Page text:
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Concerns, confusion continue over Brockway intersection

BROCKWAY — Another drawing of the Routes 28 and 219 intersection in Brockway has created new concerns among the borough’s residents.

The state promised Brockway money to redo the intersection where Sheetz is located, potentially linking Route 219 straight through between Brockway Drug and Bill’s Place to Evergreen Street. Business owners were first concerned by a drawing with the intersection superimposed over a Google Maps image. That confusion had a new layer added when another map appeared, more detailed and official-looking than the map that initially caused concern.

That drawing, according to PennDOT District 10 is not a final design, but a reference map to help plan the project and get it off the ground.

“Conceptual drawings were completed in late 2016 and December 2018 as part of a grant application,” David Layman, civil engineering manager at PennDOT District 10, wrote in an email. The drawing was dated January 2019. “It’s a conceptual/preliminary drawing. And the borough was given a copy of it a few months ago at a coordination meeting.”

Brockway Borough Council President Chris “Smoke” Benson reiterated that there are no official plans, designs, maps, or images of the intersection project.

“That’s not new information,” he said of the map. “It’s not official. It’s a preliminary drawing that the engineer uses for reference. We first saw that map two months ago during a meeting.”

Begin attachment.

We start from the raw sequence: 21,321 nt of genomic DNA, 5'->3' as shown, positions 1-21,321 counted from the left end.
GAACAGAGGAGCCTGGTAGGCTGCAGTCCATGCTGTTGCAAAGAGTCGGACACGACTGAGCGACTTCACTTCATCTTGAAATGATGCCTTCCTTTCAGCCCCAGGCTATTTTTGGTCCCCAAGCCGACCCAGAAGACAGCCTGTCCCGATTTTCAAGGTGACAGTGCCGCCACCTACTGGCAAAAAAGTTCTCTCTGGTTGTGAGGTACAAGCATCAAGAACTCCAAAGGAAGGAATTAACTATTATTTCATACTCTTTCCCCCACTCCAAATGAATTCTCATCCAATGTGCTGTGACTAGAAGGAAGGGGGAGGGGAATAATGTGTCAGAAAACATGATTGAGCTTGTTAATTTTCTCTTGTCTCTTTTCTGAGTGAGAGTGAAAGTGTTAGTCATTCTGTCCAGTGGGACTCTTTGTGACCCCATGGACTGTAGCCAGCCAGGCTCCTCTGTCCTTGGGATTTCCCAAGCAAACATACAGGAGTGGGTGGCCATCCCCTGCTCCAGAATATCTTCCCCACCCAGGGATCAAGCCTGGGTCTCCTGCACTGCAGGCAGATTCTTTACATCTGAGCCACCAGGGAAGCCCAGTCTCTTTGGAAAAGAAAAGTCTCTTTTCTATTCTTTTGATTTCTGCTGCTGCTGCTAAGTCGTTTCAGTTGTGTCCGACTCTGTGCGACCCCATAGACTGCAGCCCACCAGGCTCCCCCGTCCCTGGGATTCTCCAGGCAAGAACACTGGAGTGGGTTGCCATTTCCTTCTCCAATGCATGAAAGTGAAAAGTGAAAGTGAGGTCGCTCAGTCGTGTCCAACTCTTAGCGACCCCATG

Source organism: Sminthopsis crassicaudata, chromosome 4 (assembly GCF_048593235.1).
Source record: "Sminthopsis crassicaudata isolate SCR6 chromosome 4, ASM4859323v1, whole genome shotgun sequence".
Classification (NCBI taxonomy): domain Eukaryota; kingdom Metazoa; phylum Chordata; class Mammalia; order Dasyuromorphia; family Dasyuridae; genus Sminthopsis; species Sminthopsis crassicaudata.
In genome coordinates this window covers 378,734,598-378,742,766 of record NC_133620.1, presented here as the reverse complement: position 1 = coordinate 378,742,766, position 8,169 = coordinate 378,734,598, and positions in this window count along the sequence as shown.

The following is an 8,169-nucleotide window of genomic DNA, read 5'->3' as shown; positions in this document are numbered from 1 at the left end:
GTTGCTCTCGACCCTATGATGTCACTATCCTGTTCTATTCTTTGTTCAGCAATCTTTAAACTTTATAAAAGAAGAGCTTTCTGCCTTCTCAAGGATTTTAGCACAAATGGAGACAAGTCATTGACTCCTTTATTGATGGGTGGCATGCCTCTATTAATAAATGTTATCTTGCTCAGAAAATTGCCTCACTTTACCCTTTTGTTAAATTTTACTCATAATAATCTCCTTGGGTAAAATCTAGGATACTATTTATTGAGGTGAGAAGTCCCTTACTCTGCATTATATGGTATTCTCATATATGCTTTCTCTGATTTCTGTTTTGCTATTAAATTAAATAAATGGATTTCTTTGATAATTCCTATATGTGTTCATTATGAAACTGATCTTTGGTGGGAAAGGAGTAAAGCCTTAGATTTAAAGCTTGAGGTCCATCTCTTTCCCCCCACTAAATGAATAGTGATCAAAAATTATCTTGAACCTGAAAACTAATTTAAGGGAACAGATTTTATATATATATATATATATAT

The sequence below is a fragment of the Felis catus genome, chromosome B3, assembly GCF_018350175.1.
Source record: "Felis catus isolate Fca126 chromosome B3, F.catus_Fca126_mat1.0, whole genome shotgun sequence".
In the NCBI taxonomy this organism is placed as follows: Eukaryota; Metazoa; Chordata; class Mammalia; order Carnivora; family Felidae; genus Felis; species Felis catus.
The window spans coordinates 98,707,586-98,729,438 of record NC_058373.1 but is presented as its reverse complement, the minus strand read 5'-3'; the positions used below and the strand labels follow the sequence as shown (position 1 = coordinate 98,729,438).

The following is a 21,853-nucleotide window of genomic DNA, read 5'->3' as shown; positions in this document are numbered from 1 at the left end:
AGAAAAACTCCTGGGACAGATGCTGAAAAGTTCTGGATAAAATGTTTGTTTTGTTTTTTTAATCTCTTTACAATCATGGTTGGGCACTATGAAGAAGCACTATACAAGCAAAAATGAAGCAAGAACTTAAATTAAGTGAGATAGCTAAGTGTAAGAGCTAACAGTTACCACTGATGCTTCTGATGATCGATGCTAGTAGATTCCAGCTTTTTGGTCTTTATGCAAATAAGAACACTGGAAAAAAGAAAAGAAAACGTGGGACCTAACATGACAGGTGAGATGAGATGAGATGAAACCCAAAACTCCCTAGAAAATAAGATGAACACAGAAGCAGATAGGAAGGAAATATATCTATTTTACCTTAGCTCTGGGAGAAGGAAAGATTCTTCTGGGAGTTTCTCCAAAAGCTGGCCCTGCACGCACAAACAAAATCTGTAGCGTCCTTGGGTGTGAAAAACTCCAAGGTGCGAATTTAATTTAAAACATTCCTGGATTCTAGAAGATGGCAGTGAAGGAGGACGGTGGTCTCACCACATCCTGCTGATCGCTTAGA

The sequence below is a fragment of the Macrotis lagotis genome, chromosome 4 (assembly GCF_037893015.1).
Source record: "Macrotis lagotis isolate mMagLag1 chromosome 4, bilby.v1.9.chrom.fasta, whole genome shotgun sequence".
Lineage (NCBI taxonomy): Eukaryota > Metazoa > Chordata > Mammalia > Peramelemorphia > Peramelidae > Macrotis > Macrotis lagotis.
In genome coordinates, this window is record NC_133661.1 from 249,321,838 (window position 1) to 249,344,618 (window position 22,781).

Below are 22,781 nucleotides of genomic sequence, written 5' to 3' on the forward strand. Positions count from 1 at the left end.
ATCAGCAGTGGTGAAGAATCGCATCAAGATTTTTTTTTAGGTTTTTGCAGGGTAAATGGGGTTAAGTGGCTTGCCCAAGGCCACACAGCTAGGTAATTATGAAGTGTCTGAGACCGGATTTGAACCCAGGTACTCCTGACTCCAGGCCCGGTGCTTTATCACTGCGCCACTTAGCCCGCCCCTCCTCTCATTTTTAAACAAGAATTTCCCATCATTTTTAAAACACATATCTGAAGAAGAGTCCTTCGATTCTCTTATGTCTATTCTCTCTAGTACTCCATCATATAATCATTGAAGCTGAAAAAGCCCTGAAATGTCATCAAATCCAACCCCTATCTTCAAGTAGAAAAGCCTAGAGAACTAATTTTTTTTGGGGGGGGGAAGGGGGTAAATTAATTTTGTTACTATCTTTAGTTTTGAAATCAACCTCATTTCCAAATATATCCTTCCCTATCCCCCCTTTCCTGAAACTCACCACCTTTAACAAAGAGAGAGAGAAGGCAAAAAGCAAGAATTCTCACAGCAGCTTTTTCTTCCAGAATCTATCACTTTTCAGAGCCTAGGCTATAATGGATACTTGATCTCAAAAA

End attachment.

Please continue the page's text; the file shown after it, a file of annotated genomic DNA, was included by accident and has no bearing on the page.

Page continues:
Layman said the project is still in its infancy, and the reason there have been no public design meetings is because the design is still in its earliest stages.

“The project is in the early stages of development consisting of budgeting and planning,” Layman wrote in his email. “Preliminary engineering has not started yet. The process of selecting a design firm will be started over the next few months to advance the preliminary engineering and final design phases of the project.”

That budgeting process may be where the project seems stalled to the residents. According to Benson, the borough was awarded the grant, but the grant needs money.

“There’s about an $800,000 shortfall,” Benson said. “I talked to Sen. Joe Scarnati within the last week and asked if he’s heard about the money. He said that as far as he knows, they’re still working on it.”

Benson said the borough is not going to cover the shortfall.

“We haven’t talked to the property owners yet because PennDOT still needs to fill in that financial gap,” Benson said. “When PennDOT gives us the okay, we have letters ready to send to the property owners.”

Layman said public meetings will happen in 2020. Additional questions about the project were answered by stating that the project is still in its early phases, so no studies have been done, no engineering firms have been consulted, and no plans are official.

“Potential intersection improvements will be evaluated and determined during preliminary engineering,” Layman wrote. “The goal is for improved traffic flow and safety through the intersection.”

Benson added that the map is nothing official.

“PennDOT has never sent us a map and said that this is the official design,” he said. “This is just a reference map that the engineers had.”

Working together: DuBois, Sandy Twp. officials pleased with 30-year sewer service agreement

A long-term sanitary sewer agreement between the City of DuBois and Sandy Township became effective Sept. 1.

After months of Sandy Township-DuBois sewer committee meetings, the township supervisors unanimously approved the agreement at their Aug. 5 meeting. The city council then unanimously approved the agreement at its Aug. 12 meeting.